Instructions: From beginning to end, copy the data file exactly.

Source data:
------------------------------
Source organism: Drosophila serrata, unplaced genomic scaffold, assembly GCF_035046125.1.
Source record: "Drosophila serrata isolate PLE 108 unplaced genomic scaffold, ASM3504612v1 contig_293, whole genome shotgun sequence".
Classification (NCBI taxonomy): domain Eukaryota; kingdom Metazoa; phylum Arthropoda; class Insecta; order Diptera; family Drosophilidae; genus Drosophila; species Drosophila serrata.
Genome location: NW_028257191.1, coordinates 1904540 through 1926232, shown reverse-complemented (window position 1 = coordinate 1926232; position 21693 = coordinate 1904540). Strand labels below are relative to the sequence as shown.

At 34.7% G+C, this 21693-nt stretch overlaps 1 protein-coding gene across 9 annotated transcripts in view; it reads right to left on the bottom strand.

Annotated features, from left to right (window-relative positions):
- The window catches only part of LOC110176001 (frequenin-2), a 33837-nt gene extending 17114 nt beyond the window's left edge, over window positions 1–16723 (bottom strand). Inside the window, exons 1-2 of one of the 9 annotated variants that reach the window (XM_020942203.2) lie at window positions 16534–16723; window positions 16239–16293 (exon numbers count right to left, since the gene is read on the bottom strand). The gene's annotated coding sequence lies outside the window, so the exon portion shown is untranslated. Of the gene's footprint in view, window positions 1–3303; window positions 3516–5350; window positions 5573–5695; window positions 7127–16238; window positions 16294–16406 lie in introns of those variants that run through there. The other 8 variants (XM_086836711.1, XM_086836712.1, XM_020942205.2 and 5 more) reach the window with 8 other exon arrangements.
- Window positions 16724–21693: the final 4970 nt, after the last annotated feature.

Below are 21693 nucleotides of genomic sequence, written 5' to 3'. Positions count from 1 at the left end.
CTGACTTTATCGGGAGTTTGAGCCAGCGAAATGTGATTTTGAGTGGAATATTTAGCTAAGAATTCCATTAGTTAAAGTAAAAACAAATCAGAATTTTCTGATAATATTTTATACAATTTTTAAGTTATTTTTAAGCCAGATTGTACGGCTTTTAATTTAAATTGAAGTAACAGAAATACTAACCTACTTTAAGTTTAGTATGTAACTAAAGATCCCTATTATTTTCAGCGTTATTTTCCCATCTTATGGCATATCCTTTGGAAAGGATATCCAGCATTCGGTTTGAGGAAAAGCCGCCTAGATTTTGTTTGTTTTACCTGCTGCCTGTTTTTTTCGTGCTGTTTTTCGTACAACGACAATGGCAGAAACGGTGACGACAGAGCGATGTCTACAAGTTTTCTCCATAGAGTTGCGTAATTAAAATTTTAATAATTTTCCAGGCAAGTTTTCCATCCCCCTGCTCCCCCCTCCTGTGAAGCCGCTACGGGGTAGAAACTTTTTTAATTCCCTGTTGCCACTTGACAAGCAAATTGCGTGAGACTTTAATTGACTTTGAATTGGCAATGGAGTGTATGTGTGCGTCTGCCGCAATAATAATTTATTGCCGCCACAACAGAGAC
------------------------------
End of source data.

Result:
Source organism: Drosophila serrata, unplaced genomic scaffold, assembly GCF_035046125.1.
Source record: "Drosophila serrata isolate PLE 108 unplaced genomic scaffold, ASM3504612v1 contig_293, whole genome shotgun sequence".
Classification (NCBI taxonomy): domain Eukaryota; kingdom Metazoa; phylum Arthropoda; class Insecta; order Diptera; family Drosophilidae; genus Drosophila; species Drosophila serrata.
Genome location: NW_028257191.1, coordinates 1904540 through 1926232, shown reverse-complemented (window position 1 = coordinate 1926232; position 21693 = coordinate 1904540). Strand labels below are relative to the sequence as shown.

At 34.7% G+C, this 21693-nt stretch overlaps 1 protein-coding gene across 9 annotated transcripts in view; it reads right to left on the bottom strand.

Annotated features, from left to right (window-relative positions):
- The window catches only part of LOC110176001 (frequenin-2), a 33837-nt gene extending 17114 nt beyond the window's left edge, over window positions 1–16723 (bottom strand). Inside the window, exons 1-2 of one of the 9 annotated variants that reach the window (XM_020942203.2) lie at window positions 16534–16723; window positions 16239–16293 (exon numbers count right to left, since the gene is read on the bottom strand). The gene's annotated coding sequence lies outside the window, so the exon portion shown is untranslated. Of the gene's footprint in view, window positions 1–3303; window positions 3516–5350; window positions 5573–5695; window positions 7127–16238; window positions 16294–16406 lie in introns of those variants that run through there. The other 8 variants (XM_086836711.1, XM_086836712.1, XM_020942205.2 and 5 more) reach the window with 8 other exon arrangements.
- Window positions 16724–21693: the final 4970 nt, after the last annotated feature.

Below are 21693 nucleotides of genomic sequence, written 5' to 3'. Positions count from 1 at the left end.
CTGACTTTATCGGGAGTTTGAGCCAGCGAAATGTGATTTTGAGTGGAATATTTAGCTAAGAATTCCATTAGTTAAAGTAAAAACAAATCAGAATTTTCTGATAATATTTTATACAATTTTTAAGTTATTTTTAAGCCAGATTGTACGGCTTTTAATTTAAATTGAAGTAACAGAAATACTAACCTACTTTAAGTTTAGTATGTAACTAAAGATCCCTATTATTTTCAGCGTTATTTTCCCATCTTATGGCATATCCTTTGGAAAGGATATCCAGCATTCGGTTTGAGGAAAAGCCGCCTAGATTTTGTTTGTTTTACCTGCTGCCTGTTTTTTTCGTGCTGTTTTTCGTACAACGACAATGGCAGAAACGGTGACGACAGAGCGATGTCTACAAGTTTTCTCCATAGAGTTGCGTAATTAAAATTTTAATAATTTTCCAGGCAAGTTTTCCATCCCCCTGCTCCCCCCTCCTGTGAAGCCGCTACGGGGTAGAAACTTTTTTAATTCCCTGTTGCCACTTGACAAGCAAATTGCGTGAGACTTTAATTGACTTTGAATTGGCAATGGAGTGTATGTGTGCGTCTGCCGCAATAATAATTTATTGCCGCCACAACAGAGAC